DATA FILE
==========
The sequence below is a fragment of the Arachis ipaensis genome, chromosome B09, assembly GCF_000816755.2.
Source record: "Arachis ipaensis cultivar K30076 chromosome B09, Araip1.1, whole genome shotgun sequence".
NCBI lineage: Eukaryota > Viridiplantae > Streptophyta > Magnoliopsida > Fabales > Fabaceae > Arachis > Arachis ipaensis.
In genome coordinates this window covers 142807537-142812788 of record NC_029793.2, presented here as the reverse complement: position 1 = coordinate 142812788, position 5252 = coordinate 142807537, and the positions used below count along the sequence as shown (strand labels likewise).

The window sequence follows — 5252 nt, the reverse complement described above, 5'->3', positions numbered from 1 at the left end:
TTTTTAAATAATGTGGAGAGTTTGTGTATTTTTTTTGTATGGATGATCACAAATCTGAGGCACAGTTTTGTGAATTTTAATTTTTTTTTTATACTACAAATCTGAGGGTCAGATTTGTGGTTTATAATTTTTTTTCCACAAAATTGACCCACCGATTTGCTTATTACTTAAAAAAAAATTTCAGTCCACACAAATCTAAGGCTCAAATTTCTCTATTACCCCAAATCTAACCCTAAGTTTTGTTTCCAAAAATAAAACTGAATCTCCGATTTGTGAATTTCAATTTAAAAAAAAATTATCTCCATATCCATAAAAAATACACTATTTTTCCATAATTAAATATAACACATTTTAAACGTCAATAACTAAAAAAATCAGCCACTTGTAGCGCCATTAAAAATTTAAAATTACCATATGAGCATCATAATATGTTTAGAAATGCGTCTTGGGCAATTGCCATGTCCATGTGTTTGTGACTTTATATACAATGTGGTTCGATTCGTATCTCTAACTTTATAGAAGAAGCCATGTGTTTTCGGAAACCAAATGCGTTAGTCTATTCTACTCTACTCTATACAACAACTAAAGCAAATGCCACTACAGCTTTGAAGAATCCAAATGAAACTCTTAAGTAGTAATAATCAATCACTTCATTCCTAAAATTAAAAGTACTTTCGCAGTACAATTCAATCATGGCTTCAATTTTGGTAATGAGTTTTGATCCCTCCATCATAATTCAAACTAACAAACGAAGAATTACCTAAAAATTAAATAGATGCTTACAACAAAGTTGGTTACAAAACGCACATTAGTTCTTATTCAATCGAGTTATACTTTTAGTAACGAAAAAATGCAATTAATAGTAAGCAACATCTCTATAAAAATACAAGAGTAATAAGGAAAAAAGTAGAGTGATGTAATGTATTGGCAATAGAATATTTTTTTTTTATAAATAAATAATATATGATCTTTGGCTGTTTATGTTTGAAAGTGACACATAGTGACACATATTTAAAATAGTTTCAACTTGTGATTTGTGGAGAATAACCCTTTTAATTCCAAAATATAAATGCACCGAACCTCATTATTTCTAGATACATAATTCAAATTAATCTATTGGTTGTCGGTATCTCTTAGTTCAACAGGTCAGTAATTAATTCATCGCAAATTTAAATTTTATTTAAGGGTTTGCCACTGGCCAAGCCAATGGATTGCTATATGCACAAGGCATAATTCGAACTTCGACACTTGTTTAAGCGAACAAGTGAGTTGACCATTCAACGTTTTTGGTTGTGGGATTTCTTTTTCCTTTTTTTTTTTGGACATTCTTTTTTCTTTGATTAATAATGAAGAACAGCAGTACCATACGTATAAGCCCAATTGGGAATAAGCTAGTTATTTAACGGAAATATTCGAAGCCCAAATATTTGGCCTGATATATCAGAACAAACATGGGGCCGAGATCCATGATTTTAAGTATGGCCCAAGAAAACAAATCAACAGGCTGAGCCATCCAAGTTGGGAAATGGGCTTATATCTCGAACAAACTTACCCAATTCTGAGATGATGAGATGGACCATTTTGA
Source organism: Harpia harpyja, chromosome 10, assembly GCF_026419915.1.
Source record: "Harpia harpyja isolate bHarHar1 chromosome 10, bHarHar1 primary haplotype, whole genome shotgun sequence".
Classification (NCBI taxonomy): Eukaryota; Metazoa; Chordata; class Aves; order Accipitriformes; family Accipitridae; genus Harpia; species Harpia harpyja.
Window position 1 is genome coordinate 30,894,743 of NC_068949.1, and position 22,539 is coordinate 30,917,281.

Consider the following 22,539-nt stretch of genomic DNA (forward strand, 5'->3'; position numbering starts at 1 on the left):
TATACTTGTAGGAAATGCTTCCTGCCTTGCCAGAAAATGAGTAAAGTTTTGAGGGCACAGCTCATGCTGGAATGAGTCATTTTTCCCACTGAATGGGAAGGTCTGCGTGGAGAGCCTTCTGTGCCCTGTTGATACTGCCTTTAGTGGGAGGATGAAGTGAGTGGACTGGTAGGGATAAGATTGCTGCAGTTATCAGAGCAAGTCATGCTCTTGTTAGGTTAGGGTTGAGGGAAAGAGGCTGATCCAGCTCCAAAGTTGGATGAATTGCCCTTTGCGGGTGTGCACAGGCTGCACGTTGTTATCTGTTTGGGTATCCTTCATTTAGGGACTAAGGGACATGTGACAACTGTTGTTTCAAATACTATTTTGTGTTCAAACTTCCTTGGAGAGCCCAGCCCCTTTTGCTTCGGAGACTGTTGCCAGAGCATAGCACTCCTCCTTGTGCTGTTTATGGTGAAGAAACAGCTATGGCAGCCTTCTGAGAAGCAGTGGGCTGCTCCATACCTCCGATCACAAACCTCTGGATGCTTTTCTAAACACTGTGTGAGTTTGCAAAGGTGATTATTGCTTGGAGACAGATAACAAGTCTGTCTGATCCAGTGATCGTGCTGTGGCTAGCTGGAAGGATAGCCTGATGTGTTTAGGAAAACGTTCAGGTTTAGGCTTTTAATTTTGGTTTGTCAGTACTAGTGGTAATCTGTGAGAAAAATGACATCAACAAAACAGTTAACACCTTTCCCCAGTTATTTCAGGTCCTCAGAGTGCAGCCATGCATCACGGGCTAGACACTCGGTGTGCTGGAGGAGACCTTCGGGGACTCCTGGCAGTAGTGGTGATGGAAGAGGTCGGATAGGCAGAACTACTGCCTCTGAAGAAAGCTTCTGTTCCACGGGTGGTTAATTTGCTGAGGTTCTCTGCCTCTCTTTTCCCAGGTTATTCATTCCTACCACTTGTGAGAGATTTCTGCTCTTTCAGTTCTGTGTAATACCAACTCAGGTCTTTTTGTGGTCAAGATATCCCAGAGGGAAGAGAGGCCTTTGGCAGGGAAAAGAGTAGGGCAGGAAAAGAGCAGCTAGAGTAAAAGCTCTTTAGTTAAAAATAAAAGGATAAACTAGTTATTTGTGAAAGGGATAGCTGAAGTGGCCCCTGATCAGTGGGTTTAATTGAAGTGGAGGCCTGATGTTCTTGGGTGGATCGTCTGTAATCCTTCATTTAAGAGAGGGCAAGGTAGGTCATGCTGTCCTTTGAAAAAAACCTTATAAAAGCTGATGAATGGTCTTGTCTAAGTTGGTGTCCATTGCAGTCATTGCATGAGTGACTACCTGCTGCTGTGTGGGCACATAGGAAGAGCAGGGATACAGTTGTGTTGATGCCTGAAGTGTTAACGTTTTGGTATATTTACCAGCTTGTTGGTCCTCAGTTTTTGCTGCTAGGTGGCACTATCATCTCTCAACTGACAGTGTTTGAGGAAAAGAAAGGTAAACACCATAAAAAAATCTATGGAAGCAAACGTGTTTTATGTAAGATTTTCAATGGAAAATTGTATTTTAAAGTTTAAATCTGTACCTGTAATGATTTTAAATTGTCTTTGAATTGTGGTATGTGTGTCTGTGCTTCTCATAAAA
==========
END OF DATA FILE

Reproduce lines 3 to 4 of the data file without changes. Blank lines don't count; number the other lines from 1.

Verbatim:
NCBI lineage: Eukaryota > Viridiplantae > Streptophyta > Magnoliopsida > Fabales > Fabaceae > Arachis > Arachis ipaensis.
In genome coordinates this window covers 142807537-142812788 of record NC_029793.2, presented here as the reverse complement: position 1 = coordinate 142812788, position 5252 = coordinate 142807537, and the positions used below count along the sequence as shown (strand labels likewise).